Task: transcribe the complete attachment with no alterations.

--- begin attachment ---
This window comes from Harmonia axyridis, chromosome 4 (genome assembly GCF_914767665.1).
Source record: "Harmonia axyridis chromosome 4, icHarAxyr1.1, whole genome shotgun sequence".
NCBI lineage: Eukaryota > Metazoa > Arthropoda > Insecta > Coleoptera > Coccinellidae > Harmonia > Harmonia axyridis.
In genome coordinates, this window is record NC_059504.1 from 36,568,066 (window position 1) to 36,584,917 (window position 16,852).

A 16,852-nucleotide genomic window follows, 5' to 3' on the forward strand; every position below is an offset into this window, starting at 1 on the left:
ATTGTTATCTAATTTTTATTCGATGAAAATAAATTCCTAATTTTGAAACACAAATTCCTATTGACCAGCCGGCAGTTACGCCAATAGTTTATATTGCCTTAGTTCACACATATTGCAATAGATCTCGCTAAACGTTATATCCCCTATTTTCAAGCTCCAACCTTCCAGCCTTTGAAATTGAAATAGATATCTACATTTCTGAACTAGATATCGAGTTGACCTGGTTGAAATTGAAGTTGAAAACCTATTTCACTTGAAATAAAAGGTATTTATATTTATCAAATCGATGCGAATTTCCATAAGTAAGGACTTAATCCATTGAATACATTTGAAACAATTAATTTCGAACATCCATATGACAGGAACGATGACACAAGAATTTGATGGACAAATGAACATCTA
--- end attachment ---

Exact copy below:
This window comes from Harmonia axyridis, chromosome 4 (genome assembly GCF_914767665.1).
Source record: "Harmonia axyridis chromosome 4, icHarAxyr1.1, whole genome shotgun sequence".
NCBI lineage: Eukaryota > Metazoa > Arthropoda > Insecta > Coleoptera > Coccinellidae > Harmonia > Harmonia axyridis.
In genome coordinates, this window is record NC_059504.1 from 36,568,066 (window position 1) to 36,584,917 (window position 16,852).

A 16,852-nucleotide genomic window follows, 5' to 3' on the forward strand; every position below is an offset into this window, starting at 1 on the left:
ATTGTTATCTAATTTTTATTCGATGAAAATAAATTCCTAATTTTGAAACACAAATTCCTATTGACCAGCCGGCAGTTACGCCAATAGTTTATATTGCCTTAGTTCACACATATTGCAATAGATCTCGCTAAACGTTATATCCCCTATTTTCAAGCTCCAACCTTCCAGCCTTTGAAATTGAAATAGATATCTACATTTCTGAACTAGATATCGAGTTGACCTGGTTGAAATTGAAGTTGAAAACCTATTTCACTTGAAATAAAAGGTATTTATATTTATCAAATCGATGCGAATTTCCATAAGTAAGGACTTAATCCATTGAATACATTTGAAACAATTAATTTCGAACATCCATATGACAGGAACGATGACACAAGAATTTGATGGACAAATGAACATCTA